Artist in residence showcase at Biological Psychiatry Australia conference
Visual artist Chrys Zantis has been working with the Cognitive Neuroscience and Computational Psychiatry Lab at the Queensland Brain Institute and most recently, the Melbourne School of Psychological Sciences at the University of Melbourne.
Chrys observed and collaborated with the team while conducting her own research in the field of neuroscience, anatomy and biotechnological interventions only through visual perspectives and for cultural outcomes, rather than scientific endeavour.
The lab’s research is theoretically driven by ideas of Predictive Coding, a computational framework that posits the brain is a predictive, efficient and adaptive machine. The main aim of the group is to understand how the brain’s circuitry implements these mechanisms, which enable them to make predictions about future events as well as learn about, and adapt to, the contingencies of a novel environment. Along with their work on typical cognition in healthy human individual, their mission is to contribute to the understanding of mental illness, in particular to those conditions where predictive processes and brain circuitry are disrupted such as in schizophrenia and anxiety.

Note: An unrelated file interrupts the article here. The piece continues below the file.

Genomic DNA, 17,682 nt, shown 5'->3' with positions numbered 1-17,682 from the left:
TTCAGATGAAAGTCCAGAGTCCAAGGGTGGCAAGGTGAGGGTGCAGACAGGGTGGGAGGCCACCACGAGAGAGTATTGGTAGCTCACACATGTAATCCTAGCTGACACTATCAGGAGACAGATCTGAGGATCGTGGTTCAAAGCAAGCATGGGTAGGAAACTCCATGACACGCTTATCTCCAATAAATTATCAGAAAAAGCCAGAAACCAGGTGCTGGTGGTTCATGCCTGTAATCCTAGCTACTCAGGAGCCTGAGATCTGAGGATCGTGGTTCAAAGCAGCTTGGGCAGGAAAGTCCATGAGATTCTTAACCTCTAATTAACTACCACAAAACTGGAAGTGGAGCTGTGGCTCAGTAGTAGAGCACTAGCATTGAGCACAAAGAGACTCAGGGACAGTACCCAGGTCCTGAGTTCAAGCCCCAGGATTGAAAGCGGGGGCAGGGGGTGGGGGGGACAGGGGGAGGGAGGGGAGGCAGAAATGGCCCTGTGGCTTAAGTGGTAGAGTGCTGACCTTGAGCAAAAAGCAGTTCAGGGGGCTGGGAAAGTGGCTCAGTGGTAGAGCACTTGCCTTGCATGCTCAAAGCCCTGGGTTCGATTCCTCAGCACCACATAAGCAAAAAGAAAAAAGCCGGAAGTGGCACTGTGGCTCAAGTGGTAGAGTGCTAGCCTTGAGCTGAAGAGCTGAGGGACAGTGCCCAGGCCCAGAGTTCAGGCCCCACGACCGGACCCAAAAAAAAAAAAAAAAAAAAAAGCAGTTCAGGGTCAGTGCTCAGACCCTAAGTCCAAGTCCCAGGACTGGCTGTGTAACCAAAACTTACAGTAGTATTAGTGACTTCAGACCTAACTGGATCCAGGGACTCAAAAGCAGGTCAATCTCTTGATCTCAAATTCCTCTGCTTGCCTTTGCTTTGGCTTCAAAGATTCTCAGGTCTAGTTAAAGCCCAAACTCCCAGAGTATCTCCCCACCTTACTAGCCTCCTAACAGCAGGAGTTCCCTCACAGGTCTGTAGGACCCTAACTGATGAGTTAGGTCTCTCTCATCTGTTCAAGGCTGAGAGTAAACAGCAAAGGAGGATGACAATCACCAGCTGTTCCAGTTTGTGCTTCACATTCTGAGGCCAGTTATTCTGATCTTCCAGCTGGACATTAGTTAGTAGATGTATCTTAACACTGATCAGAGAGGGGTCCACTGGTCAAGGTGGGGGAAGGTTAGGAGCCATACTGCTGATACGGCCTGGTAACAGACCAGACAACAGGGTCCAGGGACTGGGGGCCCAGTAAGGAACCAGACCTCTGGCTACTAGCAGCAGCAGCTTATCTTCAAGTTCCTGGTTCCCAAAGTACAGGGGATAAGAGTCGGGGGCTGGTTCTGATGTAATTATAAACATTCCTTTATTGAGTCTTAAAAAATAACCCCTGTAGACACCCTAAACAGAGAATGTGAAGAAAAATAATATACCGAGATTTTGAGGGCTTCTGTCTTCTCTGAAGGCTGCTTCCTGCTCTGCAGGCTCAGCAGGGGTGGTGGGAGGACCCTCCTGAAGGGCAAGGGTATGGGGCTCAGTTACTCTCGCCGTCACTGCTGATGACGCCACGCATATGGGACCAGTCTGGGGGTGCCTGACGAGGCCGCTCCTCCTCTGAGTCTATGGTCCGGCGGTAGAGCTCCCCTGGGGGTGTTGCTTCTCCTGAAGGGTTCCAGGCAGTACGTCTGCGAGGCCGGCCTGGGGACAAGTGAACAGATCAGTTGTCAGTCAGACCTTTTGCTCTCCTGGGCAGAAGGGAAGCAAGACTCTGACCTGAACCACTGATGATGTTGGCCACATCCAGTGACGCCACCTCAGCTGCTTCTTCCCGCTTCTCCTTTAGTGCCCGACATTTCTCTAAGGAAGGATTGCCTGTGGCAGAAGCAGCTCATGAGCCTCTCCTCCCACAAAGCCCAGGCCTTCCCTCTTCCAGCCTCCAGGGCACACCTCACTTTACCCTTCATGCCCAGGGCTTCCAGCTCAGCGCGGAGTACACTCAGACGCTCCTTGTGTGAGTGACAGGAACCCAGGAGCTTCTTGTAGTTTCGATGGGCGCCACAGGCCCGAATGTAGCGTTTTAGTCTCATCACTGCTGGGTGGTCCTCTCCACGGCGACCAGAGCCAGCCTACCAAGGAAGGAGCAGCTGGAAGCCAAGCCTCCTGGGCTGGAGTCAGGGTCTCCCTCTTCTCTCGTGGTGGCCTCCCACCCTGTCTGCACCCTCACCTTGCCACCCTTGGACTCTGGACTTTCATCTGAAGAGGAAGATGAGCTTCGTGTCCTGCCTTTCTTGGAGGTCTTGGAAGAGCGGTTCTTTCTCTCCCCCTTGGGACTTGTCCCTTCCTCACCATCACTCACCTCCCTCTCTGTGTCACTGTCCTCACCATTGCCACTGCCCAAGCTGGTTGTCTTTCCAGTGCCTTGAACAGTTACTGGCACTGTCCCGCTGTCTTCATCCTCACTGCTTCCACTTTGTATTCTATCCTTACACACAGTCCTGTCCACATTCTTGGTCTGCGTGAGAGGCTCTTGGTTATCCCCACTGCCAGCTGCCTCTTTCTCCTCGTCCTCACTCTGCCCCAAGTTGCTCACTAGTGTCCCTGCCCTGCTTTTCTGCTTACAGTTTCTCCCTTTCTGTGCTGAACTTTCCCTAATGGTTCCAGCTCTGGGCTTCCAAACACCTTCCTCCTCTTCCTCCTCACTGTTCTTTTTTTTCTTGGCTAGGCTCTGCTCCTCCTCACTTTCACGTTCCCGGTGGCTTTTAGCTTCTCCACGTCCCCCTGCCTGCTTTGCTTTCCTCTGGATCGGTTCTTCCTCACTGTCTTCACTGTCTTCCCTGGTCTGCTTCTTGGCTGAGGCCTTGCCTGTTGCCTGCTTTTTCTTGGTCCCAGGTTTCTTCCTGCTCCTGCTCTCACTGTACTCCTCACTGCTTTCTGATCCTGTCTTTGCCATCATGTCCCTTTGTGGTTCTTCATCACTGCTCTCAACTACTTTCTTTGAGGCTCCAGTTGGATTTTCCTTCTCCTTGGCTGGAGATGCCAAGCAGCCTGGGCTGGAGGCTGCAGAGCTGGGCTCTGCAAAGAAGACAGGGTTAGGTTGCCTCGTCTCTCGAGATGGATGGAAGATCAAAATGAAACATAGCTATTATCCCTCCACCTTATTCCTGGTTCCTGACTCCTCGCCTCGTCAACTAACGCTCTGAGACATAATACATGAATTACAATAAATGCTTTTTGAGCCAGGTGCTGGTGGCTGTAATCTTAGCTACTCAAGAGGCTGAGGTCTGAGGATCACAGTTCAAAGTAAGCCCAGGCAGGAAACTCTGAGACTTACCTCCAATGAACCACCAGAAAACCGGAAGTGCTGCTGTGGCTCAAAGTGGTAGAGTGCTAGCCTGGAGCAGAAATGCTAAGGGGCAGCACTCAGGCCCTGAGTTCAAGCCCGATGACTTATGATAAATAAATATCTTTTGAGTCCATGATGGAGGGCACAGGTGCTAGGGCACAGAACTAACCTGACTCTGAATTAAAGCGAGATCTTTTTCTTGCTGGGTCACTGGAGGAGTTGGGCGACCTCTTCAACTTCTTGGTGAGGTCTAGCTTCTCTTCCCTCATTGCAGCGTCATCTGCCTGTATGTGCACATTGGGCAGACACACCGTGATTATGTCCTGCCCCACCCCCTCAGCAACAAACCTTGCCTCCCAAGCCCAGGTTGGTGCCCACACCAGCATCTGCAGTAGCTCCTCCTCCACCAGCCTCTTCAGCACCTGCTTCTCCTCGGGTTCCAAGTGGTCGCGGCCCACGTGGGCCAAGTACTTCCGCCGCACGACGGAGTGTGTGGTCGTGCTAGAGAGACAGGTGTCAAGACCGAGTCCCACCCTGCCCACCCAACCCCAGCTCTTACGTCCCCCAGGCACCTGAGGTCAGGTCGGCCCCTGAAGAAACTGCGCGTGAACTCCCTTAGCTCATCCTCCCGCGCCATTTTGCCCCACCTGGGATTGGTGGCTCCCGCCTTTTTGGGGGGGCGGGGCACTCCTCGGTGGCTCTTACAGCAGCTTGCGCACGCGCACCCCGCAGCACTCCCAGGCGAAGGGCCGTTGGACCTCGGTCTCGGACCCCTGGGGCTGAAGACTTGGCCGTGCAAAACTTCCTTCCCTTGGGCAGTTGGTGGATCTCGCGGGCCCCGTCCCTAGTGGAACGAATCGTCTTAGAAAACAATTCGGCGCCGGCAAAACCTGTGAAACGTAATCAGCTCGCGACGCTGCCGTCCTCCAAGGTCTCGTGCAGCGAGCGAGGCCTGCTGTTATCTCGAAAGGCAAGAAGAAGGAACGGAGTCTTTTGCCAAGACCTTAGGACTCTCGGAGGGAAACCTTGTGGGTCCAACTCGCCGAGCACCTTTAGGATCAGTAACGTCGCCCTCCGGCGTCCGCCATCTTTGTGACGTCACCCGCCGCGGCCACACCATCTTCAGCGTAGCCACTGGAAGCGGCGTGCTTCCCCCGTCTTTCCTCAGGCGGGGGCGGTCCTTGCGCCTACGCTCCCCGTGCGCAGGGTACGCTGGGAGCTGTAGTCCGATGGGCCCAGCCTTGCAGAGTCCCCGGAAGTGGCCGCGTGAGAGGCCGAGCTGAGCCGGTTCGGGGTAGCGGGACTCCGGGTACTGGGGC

A series of images came about through a collaboration with photographer @novablooming in which she is also the model wearing the head piece that Chrys created out of an aspect of research she observed during an MRI. Chrys wished to illustrate these disruptions in perception while doing daily tasks.
Chrys will be exhibiting "Beneath the Surface" in a few weeks at the Melbourne Brain Centre (during the Biological Psychiatry Australia meeting 27-29 Oct) which aims to show how it looks like to live with a mental illness.
The Cognitive Neuroscience and Computational Psychiatry Lab is headed up by Dr Marta Garrido. If you would like to know more, please contact Marta.